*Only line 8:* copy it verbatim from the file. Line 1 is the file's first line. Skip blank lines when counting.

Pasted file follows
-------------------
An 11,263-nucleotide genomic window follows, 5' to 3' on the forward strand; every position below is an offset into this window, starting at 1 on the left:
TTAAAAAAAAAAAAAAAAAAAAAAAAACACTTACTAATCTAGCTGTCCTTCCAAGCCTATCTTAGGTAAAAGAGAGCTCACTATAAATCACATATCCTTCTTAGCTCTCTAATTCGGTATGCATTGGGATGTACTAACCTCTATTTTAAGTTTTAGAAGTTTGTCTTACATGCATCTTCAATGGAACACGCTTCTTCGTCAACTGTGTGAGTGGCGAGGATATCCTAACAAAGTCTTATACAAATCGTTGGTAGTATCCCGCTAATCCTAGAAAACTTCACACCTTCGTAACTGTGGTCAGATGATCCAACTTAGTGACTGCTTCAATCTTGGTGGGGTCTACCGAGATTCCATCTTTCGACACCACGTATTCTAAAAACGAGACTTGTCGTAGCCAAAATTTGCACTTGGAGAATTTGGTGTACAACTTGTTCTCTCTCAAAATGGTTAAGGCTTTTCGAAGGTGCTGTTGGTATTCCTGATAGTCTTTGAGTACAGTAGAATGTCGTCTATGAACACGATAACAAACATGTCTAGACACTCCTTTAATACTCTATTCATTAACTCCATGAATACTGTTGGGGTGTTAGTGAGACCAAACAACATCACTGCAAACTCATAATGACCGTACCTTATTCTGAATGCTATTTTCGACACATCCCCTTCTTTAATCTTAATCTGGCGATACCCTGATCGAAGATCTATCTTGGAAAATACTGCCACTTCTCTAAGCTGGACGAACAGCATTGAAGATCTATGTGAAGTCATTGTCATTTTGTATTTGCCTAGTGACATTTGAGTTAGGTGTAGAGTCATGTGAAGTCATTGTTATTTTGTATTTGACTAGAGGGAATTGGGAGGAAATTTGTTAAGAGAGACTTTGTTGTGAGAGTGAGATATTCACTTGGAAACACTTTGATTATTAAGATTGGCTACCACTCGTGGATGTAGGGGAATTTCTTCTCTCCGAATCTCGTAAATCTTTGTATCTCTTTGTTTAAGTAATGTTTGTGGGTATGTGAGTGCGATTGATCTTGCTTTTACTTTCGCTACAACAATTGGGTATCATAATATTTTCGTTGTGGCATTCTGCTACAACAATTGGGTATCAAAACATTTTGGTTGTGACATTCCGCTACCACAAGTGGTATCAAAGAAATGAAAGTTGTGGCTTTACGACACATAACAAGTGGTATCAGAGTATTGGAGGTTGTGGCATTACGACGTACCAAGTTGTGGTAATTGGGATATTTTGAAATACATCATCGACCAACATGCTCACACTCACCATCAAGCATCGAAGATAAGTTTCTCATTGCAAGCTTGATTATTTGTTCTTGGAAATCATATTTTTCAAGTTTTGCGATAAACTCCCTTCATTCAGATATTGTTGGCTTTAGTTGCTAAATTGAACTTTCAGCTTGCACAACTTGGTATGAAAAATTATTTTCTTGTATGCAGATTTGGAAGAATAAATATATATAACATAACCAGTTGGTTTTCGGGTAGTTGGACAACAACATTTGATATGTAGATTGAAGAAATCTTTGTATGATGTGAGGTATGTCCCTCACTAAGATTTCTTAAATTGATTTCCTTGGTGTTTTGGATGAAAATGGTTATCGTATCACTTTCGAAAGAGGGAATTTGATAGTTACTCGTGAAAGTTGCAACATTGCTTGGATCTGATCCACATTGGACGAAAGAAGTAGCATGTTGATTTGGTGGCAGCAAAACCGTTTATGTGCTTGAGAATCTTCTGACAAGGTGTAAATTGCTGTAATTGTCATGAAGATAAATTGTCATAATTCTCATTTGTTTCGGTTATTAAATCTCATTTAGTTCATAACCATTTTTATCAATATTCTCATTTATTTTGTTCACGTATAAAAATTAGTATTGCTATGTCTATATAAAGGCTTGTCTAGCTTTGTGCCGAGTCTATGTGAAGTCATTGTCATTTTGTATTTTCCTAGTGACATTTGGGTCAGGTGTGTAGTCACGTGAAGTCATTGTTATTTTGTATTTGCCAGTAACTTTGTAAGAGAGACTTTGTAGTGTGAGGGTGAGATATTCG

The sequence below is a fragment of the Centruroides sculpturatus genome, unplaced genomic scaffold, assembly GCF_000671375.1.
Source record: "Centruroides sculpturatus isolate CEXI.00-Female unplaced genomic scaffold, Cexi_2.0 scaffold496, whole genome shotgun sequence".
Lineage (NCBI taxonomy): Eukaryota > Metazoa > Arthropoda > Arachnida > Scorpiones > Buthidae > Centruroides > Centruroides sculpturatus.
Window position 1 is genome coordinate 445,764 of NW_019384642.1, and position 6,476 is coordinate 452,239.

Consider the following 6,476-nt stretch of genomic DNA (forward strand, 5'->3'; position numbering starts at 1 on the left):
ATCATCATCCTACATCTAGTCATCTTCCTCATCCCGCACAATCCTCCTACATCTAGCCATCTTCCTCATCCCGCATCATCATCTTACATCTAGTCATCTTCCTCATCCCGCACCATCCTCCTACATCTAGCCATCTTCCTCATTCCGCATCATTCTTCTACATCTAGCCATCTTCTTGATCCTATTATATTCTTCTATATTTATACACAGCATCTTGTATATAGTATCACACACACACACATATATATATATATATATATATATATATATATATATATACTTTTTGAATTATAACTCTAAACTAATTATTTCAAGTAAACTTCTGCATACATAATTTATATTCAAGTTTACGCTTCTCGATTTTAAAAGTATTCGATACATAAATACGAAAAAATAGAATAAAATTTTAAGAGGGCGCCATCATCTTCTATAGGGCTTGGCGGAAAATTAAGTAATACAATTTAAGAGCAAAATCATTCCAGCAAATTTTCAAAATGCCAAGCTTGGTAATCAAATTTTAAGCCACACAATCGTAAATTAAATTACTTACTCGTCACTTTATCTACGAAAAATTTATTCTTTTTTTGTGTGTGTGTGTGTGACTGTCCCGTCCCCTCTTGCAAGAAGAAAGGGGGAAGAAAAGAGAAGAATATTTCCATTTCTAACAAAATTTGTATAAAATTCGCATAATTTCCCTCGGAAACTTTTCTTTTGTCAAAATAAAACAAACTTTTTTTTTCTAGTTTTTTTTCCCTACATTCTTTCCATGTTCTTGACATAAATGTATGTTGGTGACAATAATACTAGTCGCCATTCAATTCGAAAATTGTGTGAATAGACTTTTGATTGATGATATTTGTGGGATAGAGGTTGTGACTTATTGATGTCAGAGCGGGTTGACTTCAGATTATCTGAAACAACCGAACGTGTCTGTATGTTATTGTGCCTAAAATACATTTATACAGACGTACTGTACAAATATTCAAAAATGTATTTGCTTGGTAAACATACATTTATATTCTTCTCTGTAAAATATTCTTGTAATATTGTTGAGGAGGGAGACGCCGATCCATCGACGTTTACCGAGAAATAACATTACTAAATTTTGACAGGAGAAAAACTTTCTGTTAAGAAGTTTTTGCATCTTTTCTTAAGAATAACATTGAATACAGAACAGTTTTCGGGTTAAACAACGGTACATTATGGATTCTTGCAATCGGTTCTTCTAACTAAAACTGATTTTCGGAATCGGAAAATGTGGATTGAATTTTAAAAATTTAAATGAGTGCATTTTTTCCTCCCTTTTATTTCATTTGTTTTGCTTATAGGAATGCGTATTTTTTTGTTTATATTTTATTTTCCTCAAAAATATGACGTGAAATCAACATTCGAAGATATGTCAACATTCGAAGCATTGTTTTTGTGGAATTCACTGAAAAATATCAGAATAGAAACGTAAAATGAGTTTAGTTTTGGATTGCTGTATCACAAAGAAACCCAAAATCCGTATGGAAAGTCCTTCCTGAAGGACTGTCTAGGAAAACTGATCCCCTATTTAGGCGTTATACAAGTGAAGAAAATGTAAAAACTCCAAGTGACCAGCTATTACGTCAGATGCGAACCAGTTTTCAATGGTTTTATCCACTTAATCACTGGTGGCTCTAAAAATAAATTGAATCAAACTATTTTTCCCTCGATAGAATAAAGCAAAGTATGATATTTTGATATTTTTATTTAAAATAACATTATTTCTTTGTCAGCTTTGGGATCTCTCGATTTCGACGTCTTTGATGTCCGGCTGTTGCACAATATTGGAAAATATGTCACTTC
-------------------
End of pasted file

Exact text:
ATCATCATCCTACATCTAGTCATCTTCCTCATCCCGCACAATCCTCCTACATCTAGCCATCTTCCTCATCCCGCATCATCATCTTACATCTAGTCATCTTCCTCATCCCGCACCATCCTCCTACATCTAGCCATCTTCCTCATTCCGCATCATTCTTCTACATCTAGCCATCTTCTTGATCCTATTATATTCTTCTATATTTATACACAGCATCTTGTATATAGTATCACACACACACACATATATATATATATATATATATATATATATATATATATACTTTTTGAATTATAACTCTAAACTAATTATTTCAAGTAAACTTCTGCATACATAATTTATATTCAAGTTTACGCTTCTCGATTTTAAAAGTATTCGATACATAAATACGAAAAAATAGAATAAAATTTTAAGAGGGCGCCATCATCTTCTATAGGGCTTGGCGGAAAATTAAGTAATACAATTTAAGAGCAAAATCATTCCAGCAAATTTTCAAAATGCCAAGCTTGGTAATCAAATTTTAAGCCACACAATCGTAAATTAAATTACTTACTCGTCACTTTATCTACGAAAAATTTATTCTTTTTTTGTGTGTGTGTGTGTGACTGTCCCGTCCCCTCTTGCAAGAAGAAAGGGGGAAGAAAAGAGAAGAATATTTCCATTTCTAACAAAATTTGTATAAAATTCGCATAATTTCCCTCGGAAACTTTTCTTTTGTCAAAATAAAACAAACTTTTTTTTTCTAGTTTTTTTTCCCTACATTCTTTCCATGTTCTTGACATAAATGTATGTTGGTGACAATAATACTAGTCGCCATTCAATTCGAAAATTGTGTGAATAGACTTTTGATTGATGATATTTGTGGGATAGAGGTTGTGACTTATTGATGTCAGAGCGGGTTGACTTCAGATTATCTGAAACAACCGAACGTGTCTGTATGTTATTGTGCCTAAAATACATTTATACAGACGTACTGTACAAATATTCAAAAATGTATTTGCTTGGTAAACATACATTTATATTCTTCTCTGTAAAATATTCTTGTAATATTGTTGAGGAGGGAGACGCCGATCCATCGACGTTTACCGAGAAATAACATTACTAAATTTTGACAGGAGAAAAACTTTCTGTTAAGAAGTTTTTGCATCTTTTCTTAAGAATAACATTGAATACAGAACAGTTTTCGGGTTAAACAACGGTACATTATGGATTCTTGCAATCGGTTCTTCTAACTAAAACTGATTTTCGGAATCGGAAAATGTGGATTGAATTTTAAAAATTTAAATGAGTGCATTTTTTCCTCCCTTTTATTTCATTTGTTTTGCTTATAGGAATGCGTATTTTTTTGTTTATATTTTATTTTCCTCAAAAATATGACGTGAAATCAACATTCGAAGATATGTCAACATTCGAAGCATTGTTTTTGTGGAATTCACTGAAAAATATCAGAATAGAAACGTAAAATGAGTTTAGTTTTGGATTGCTGTATCACAAAGAAACCCAAAATCCGTATGGAAAGTCCTTCCTGAAGGACTGTCTAGGAAAACTGATCCCCTATTTAGGCGTTATACAAGTGAAGAAAATGTAAAAACTCCAAGTGACCAGCTATTACGTCAGATGCGAACCAGTTTTCAATGGTTTTATCCACTTAATCACTGGTGGCTCTAAAAATAAATTGAATCAAACTATTTTTCCCTCGATAGAATAAAGCAAAGTATGATATTTTGATATTTTTATTTAAAATAACATTATTTCTTTGTCAGCTTTGGGATCTCTCGATTTCGACGTCTTTGATGTCCGGCTGTTGCACAATATTGGAAAATATGTCACTTC